Turner White CommunicationsAbout TWCSubscribeContact TWCHomeSearch
Hospital PhysicianJCOMSMPBRMsCart
Current Contents
Past Issue Archives
Self-Assessment Questions
Review of
Clinical Signs
Clinical Review
Pediatric Rounds
Resident Grand Rounds
Article Archives
Case Reports
Clinical Practice
Pediatric Rounds
Resident Grand Rounds
Review of
Clinical Signs

Guide to Reading
Hospital Physician
Editorial Board
Information for Authors

Reprints, Permissions, & Copyright
Site Map
Self-Assessment Questions


Answer 6
  1. Immediate chest CT with IV contrast. The patient should be emergently evaluated for aortic dissection using chest CT with IV contrast. Other diagnostic options include bedside transesophageal echocardiogram, magnetic resonance imaging of the chest, and, in rare circumstances, contrast aortography.4 The decision of which modality to use depends on how stable the patient is, experience of the physician, and availability of the modality in the institution. A transthoracic echocardiogram will not likely provide complete visualization of the aorta to aid in diagnosis. Cardiac biomarkers, fasting lipid profile, and coronary angiogram are helpful but not necessary, especially if they delay timely treatment.4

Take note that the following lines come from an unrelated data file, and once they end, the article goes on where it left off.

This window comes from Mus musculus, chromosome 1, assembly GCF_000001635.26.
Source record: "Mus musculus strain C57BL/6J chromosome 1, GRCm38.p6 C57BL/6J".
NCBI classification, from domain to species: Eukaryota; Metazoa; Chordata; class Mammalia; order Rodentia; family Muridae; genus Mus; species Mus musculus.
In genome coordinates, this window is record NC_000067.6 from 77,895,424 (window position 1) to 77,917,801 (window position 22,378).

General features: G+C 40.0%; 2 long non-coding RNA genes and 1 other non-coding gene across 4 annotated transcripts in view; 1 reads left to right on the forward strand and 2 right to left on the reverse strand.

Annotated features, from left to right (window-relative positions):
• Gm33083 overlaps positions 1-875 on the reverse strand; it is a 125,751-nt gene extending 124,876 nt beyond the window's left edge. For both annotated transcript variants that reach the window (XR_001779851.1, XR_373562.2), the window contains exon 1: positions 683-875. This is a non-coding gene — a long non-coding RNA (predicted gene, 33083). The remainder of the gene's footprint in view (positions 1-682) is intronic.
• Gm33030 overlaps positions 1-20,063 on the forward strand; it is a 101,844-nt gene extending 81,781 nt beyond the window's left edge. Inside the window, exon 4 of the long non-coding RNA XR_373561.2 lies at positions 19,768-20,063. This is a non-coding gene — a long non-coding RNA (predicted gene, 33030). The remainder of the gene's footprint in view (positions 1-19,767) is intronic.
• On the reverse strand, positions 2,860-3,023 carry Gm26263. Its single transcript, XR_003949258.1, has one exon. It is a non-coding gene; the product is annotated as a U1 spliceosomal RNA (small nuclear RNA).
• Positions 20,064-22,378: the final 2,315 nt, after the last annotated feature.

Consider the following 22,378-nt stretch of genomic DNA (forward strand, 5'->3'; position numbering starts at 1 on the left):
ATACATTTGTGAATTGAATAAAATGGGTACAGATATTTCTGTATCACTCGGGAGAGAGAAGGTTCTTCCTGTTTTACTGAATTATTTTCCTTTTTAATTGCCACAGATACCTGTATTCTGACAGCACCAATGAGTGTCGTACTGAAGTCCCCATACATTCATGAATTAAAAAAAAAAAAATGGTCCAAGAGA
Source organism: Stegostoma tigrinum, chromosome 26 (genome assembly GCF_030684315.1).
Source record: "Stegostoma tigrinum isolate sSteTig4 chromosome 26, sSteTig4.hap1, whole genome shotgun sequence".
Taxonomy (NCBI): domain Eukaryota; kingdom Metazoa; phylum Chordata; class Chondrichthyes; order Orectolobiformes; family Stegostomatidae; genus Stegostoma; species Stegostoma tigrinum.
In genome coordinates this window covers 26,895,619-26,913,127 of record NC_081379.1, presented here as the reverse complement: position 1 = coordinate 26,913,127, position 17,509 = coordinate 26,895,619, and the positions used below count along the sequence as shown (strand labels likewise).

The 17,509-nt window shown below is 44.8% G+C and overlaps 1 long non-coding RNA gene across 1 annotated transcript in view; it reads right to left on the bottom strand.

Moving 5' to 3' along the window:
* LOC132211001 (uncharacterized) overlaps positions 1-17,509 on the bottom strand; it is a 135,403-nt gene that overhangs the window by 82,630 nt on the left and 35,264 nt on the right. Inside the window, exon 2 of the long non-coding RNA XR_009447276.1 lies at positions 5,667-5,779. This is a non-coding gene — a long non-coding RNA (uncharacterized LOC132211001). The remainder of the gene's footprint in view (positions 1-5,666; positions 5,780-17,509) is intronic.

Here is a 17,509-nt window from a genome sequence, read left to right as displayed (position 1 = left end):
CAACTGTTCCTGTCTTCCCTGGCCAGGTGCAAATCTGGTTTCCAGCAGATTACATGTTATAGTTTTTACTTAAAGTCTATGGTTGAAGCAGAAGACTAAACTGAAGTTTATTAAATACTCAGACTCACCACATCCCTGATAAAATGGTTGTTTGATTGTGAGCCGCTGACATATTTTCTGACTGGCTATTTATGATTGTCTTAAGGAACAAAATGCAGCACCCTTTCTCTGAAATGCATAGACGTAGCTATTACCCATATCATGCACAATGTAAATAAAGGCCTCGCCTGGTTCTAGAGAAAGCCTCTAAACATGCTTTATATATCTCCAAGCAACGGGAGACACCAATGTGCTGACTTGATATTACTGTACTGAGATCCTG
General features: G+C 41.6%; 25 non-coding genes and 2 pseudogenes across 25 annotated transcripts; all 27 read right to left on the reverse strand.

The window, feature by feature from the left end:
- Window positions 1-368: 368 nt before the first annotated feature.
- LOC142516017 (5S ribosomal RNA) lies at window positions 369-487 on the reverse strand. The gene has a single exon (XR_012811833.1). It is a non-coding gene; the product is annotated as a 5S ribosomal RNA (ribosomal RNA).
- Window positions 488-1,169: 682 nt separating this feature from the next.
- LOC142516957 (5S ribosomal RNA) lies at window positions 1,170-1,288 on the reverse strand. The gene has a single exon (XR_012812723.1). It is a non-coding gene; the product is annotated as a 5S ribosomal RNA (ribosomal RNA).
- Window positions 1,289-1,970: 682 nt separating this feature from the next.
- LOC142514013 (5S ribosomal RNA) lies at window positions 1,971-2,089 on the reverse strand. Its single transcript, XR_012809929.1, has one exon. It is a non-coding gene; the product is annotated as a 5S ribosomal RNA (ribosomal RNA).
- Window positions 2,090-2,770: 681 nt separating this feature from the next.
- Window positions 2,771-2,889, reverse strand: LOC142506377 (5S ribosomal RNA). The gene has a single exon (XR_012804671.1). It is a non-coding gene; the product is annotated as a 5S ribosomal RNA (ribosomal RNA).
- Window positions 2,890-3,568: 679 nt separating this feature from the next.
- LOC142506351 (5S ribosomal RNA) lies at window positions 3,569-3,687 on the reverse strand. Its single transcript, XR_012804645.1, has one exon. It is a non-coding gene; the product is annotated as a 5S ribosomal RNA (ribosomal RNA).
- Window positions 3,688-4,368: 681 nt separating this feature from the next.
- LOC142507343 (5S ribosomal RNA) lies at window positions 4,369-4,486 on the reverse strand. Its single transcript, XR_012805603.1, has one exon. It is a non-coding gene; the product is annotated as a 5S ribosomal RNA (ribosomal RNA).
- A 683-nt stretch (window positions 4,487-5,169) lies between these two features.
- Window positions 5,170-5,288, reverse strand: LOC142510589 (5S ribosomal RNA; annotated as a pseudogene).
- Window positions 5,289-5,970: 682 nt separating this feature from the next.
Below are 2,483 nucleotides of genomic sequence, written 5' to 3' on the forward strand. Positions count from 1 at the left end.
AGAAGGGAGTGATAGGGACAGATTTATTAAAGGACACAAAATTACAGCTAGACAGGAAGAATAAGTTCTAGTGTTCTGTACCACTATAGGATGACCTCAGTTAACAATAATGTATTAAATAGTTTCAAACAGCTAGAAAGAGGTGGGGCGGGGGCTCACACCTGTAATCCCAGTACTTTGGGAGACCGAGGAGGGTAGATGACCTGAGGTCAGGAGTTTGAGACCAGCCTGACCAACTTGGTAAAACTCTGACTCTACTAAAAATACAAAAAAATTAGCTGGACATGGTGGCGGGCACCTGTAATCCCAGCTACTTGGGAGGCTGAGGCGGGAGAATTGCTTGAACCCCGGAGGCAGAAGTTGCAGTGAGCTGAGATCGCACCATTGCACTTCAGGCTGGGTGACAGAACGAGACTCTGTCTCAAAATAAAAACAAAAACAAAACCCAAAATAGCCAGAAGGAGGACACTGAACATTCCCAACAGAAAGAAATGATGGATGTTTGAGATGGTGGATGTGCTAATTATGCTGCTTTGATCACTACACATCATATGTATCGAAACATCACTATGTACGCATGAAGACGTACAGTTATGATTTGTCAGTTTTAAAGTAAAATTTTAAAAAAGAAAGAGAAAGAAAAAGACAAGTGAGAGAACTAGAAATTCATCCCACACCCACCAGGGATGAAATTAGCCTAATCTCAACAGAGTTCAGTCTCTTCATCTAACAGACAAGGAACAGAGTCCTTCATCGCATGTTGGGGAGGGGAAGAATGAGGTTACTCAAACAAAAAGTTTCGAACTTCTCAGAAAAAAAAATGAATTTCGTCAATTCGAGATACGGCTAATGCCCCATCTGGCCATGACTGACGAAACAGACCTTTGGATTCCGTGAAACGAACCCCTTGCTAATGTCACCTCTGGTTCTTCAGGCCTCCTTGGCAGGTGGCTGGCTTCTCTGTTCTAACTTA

4. Chen K, Varon J, Wenker OC, et al. Acute thoracic aortic dissection: the basics. J Emerg Med 1997;15:859–67.

Click here to return to the questions


Hospital Physician     JCOM     Seminars in Medical Practice
Hospital Physician Board Review Manuals
About TWC    Subscribe    Contact TWC    Home    Search   Site Map

Copyright © 2009, Turner White Communications
Updated 11/20/08 • nvf